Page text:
OCIC’s Katherine Adams: Business is her business

Mar 26, 2024 | Business | 0 comments

Katherine Adams talks with students in the Skilled Trades Academy, an initiative of the Business Advisory Council. (Submitted photo)


Katherine Adams brought over two decades of diverse professional experience to Ottawa County Improvement Corporation, where her work impacts students, employees and businesses throughout the county. (Submitted photo)

Katherine Adams says all roads lead to craziness. The road that brought her to the Ottawa County Improvement Corporation (OCIC), where she works as the Manager of Workforce and Career Exploration, took many unexpected turns and detours in the last two decades. But at each bend in the road and every side street, she picked up a new skill that equipped her for her current mission: helping students prepare for sustainable careers and helping provide foundational support to the local business world.

The end of this road, she discovered, wasn’t crazy after all.

At OCIC, Adams oversees Business Advisory Council initiatives, which include the Skilled Trades Academy and the STNA Program, and she heads the Ottawa County Childcare Initiative, which is tasked with expanding childcare accessibility in the county.

Adams was working in retail in the early 2000s when she gave birth to her son. The busyness of the retail world wasn’t creating the atmosphere she wanted as a new mother, so she stepped away from her career.

“A bazillion years ago, I was working in retail, and I wanted to find a better way to raise my son,” she said. “So I became a stay-at-home-mom.”

When she was ready to reenter the workforce, the business world had changed, and she realized her best option was to get a college degree. She returned to school to obtain a business degree and began working for a nonprofit, where she started an afterschool program for middle and high school students. The program offered the youths mentorship, connection, direction “and the opportunity to engage in the community in a way they would not have otherwise had,” she said.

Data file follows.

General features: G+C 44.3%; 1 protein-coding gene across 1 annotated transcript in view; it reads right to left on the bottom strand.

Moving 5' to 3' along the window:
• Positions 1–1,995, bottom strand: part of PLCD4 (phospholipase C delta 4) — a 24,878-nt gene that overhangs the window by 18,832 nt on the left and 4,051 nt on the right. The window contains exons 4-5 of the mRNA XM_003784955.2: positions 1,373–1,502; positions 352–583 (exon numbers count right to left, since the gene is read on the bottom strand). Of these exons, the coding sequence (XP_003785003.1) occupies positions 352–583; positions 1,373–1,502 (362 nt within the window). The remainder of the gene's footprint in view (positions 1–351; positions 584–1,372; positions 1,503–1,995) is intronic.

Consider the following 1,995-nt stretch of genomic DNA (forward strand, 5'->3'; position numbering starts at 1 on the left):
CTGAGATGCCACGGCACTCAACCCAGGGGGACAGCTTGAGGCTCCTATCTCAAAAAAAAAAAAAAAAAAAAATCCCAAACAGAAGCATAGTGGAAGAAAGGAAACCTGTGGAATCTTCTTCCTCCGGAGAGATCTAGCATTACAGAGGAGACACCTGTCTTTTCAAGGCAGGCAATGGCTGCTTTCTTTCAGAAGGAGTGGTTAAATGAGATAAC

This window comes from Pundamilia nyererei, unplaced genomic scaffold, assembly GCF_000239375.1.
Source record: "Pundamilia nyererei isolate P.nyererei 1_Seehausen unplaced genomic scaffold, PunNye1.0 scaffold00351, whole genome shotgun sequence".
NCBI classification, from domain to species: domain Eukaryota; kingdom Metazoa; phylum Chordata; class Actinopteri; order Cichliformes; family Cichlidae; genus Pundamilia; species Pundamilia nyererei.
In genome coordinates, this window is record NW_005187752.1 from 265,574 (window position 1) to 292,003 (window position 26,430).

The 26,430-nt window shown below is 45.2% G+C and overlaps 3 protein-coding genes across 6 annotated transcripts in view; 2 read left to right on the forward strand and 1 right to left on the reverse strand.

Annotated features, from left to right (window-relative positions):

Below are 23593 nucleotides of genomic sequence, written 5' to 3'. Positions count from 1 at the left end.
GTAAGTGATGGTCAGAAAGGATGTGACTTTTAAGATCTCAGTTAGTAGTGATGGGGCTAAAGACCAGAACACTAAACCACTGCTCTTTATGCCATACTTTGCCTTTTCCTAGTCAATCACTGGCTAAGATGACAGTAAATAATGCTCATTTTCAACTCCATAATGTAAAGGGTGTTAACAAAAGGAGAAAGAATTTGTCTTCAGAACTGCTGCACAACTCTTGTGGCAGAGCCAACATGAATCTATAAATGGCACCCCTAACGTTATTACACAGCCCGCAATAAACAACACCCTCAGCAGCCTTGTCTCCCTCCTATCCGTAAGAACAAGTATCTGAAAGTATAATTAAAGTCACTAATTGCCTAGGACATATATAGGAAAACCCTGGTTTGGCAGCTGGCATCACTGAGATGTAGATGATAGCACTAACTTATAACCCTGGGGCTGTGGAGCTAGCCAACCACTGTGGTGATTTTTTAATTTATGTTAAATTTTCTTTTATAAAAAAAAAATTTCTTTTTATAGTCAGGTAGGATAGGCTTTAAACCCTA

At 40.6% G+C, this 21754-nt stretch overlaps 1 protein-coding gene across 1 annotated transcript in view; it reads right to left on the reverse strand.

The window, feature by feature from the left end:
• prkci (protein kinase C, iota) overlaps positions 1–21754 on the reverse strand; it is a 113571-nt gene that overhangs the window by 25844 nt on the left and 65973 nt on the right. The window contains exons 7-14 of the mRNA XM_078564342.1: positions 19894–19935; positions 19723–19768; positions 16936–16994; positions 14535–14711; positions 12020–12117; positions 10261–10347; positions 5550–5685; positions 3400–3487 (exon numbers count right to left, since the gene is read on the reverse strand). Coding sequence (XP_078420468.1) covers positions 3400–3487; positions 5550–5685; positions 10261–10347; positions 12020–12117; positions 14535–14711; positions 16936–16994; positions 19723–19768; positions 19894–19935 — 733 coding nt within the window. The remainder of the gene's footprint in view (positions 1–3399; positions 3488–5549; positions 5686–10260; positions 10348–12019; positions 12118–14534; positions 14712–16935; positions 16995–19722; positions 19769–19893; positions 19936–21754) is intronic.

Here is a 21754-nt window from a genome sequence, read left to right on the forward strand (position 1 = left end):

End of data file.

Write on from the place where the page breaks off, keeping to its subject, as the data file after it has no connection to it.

At the same time, she refocused her goals and became a substitute teacher while working towards a master’s degree in criminal justice. She hoped to join the FBI.

“I discovered I was too old to be hired by the FBI, so I set that dream aside,” she said.

Instead, she accepted work teaching for Sandusky City Schools and eventually opened a business offering wraparound services in Ottawa County. Wraparound services are focused on improving the lives of children in vulnerable circumstances by surrounding them with resources from multiple agencies. Through her business, Adams became the very first wraparound coordinator in Ottawa County.

“Then COVID happened, and everything changed,” she said. “I had the opportunity to get into adult education, and that’s where I started making connections with people I hadn’t seen in a while. Many of them told me I needed to check out OCIC. They said I’d be a good fit there.”

Good fit doesn’t aptly describe the impact Adams has on the community through her work at OCIC. She has pulled together years of working down a winding road of career experience to offer an umbrella of skills and abilities to the students, businesses and employees she serves. Her professional past gives her a wide-angle view on local workforce needs that allows her to help students create their own professional futures.

“I don’t think that ten years ago I would have had everything I needed to do this job well,” she said.

Now, she creates programs that equip students for future careers, connects students with local employers, and supports employees so they can retain their jobs.

“I love creating programs and getting people to come to the table to share that passion,” she said. “I love creating opportunities for businesses and students to connect in meaningful ways.”

In the end, she is helping local youths discover fulfilling careers close to home and supporting a sustainable foundation where county businesses can thrive.
“It feels pretty amazing to be able to celebrate the success our students have and know we’re not only doing good for our students but for our community as a whole,” Adams said. “We’re developing students who can support what our community is and what it does.”

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April 2024

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